A significant merit of this book is that a major part of each chapter on the pre-Senecan tragedians comprises quotes, accurate and often resonant verse translation and astute commentary on many of the extant fragments from the authors’ plays. Boyle does not shy away from analysis of individual fragments: with especially truncated ones, he restricts himself to prosody or rhetorical figures, while others are pressed harder (but always judiciously) for historical, linguistic, or imagistic significance. This makes the book of great practical value to undergraduates and graduates, while its cultural and historical focus, which manages to encompass broad contextualisation and significant detail, consolidates its usefulness to students of literature and history. Naturally, questions remain: why is it, for example, that the only complete surviving Roman tragedies are those of Seneca or ‘pseudo-Seneca’? Boyle does not address this issue and, indeed, rarely alludes to the context in which an individual fragment itself has survived. Even a general introductory discussion of the vagaries of transmission would flesh out the story of Roman tragedy’s afterlife in post-antiquity, besides highlighting problems and techniques for explicating such fragmentary texts. That aside, Boyle’s scholarship (particularly the useful footnotes and bibliography) cannot be faulted; his vividly-written and well-executed book is a valuable -– indeed essential -– intervention in the study of Roman tragedy.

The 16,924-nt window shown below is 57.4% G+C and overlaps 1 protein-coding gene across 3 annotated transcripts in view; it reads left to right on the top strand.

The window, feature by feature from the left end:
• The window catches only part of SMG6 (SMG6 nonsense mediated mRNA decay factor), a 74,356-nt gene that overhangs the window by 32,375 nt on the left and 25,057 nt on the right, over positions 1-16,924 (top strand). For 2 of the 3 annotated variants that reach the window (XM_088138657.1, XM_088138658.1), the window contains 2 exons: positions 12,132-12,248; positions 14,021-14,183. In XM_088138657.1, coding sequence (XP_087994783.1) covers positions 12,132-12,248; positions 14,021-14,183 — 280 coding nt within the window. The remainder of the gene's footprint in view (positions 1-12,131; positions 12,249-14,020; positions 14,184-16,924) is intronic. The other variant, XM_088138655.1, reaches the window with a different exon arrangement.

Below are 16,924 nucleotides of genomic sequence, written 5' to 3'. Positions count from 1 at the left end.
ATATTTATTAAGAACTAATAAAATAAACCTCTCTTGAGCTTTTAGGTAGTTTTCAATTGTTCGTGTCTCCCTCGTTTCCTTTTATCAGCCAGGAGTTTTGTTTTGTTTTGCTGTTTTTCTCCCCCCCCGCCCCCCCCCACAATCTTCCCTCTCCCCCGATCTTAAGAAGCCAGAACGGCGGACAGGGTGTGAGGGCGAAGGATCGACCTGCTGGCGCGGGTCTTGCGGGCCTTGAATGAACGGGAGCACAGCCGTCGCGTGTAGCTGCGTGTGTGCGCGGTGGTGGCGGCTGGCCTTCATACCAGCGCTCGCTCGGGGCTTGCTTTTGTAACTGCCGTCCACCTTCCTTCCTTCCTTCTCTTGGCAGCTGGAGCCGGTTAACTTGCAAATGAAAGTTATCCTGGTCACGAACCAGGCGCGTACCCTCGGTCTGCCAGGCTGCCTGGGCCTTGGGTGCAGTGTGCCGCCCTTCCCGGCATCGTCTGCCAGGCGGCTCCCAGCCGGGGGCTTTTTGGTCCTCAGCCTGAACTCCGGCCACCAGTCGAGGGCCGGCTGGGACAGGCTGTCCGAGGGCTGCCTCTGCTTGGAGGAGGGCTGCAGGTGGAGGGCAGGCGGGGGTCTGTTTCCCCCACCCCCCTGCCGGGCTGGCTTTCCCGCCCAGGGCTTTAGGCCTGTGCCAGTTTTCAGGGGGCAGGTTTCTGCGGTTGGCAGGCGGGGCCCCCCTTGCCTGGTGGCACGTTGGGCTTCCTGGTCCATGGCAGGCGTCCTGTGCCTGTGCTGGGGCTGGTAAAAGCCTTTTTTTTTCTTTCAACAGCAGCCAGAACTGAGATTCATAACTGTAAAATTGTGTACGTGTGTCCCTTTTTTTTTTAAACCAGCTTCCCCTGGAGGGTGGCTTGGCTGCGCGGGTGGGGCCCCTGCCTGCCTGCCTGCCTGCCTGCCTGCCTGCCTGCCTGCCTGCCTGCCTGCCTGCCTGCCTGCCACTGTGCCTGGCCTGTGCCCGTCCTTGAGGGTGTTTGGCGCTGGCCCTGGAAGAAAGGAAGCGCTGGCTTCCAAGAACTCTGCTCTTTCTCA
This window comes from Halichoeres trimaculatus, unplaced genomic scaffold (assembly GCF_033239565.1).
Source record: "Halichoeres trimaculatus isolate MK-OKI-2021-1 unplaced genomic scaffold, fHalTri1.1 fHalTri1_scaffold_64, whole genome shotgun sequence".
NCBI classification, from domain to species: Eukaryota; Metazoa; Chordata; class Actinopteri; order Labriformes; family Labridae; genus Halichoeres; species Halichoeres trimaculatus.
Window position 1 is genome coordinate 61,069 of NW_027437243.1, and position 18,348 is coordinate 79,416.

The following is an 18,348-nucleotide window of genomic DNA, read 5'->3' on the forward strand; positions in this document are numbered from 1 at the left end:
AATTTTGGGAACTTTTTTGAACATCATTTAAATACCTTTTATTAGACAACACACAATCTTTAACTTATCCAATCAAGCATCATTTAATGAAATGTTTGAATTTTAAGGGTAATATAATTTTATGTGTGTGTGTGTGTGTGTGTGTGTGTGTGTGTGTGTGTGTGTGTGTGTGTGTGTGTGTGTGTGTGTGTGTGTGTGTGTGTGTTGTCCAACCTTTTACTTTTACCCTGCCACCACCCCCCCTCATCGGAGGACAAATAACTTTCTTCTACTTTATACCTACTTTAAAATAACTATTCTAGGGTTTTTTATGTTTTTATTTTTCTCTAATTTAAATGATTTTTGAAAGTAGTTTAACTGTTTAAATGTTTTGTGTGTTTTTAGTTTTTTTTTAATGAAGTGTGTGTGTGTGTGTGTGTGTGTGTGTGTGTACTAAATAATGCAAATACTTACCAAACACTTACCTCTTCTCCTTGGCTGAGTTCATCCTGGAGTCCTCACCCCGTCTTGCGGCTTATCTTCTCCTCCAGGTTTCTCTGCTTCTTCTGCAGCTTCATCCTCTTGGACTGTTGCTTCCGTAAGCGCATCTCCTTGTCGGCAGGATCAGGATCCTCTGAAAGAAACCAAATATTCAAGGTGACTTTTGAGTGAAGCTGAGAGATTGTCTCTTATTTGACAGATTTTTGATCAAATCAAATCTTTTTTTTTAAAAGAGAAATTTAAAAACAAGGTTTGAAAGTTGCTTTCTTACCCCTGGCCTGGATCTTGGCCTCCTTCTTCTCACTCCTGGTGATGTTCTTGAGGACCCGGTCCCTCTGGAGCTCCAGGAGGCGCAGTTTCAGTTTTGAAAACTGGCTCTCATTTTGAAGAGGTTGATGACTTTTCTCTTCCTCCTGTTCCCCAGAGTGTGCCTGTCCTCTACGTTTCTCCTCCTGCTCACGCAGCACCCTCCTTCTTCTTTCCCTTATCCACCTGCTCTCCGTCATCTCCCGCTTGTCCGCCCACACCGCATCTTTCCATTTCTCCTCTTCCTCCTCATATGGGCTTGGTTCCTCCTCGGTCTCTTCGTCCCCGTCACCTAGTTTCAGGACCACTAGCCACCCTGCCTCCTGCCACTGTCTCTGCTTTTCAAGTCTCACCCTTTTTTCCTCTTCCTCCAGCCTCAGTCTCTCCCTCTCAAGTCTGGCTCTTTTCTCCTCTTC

[] See, for example, A. J. Boyle, Tragic Seneca: An Essay in the Theatrical Tradition (London 1997); A. Schiesaro, The Passions in Play: Thyestes and the Dynamics of Senecan Drama (Cambridge 2003); C. A. J. Littlewood, Self-representation and Illusion in Senecan Tragedy (Oxford 2004).
[] F. Dupont, L’acteur roi: le theatre dans la Rome antique (Paris 1985); M. Erasmo, Roman Tragedy: Theatre to Theatricality (Austin 2004). Others include O. Ribbeck’s foundational study, Die römischer Tragödie in Zeitalter der Republik (Leipzig 1875; repr. Hildesheim 1969); R. C. Beacham, The Roman Theatre and its Audience, (Cambridge, Mass. 1992); G. Manuwald (ed.), Identität und Alterität in der frührömischen Tragödie (Würzburg 2000).
[] Erasmo  18.
[] Boyle himself seems to fall into this trap on pp. 65f., although he defines precisely what he means in his footnotes (p. 250, n.26 and p. 252, n. 73).
[] A problem occasionally encountered in Erasmo , who nevertheless also makes many interesting points about metatheatre in Rome.
[] They are lifted almost verbatim from the introduction to his commentary on Troades: A. J. Boyle, Seneca’s Troades (Leeds 1994). See also Boyle (1997), Chapter 5.
[] Cf. K. M. Coleman, ‘Fatal Charades: Roman Executions Staged as Mythological Enactments’ JRS 80 (1990) 44-73.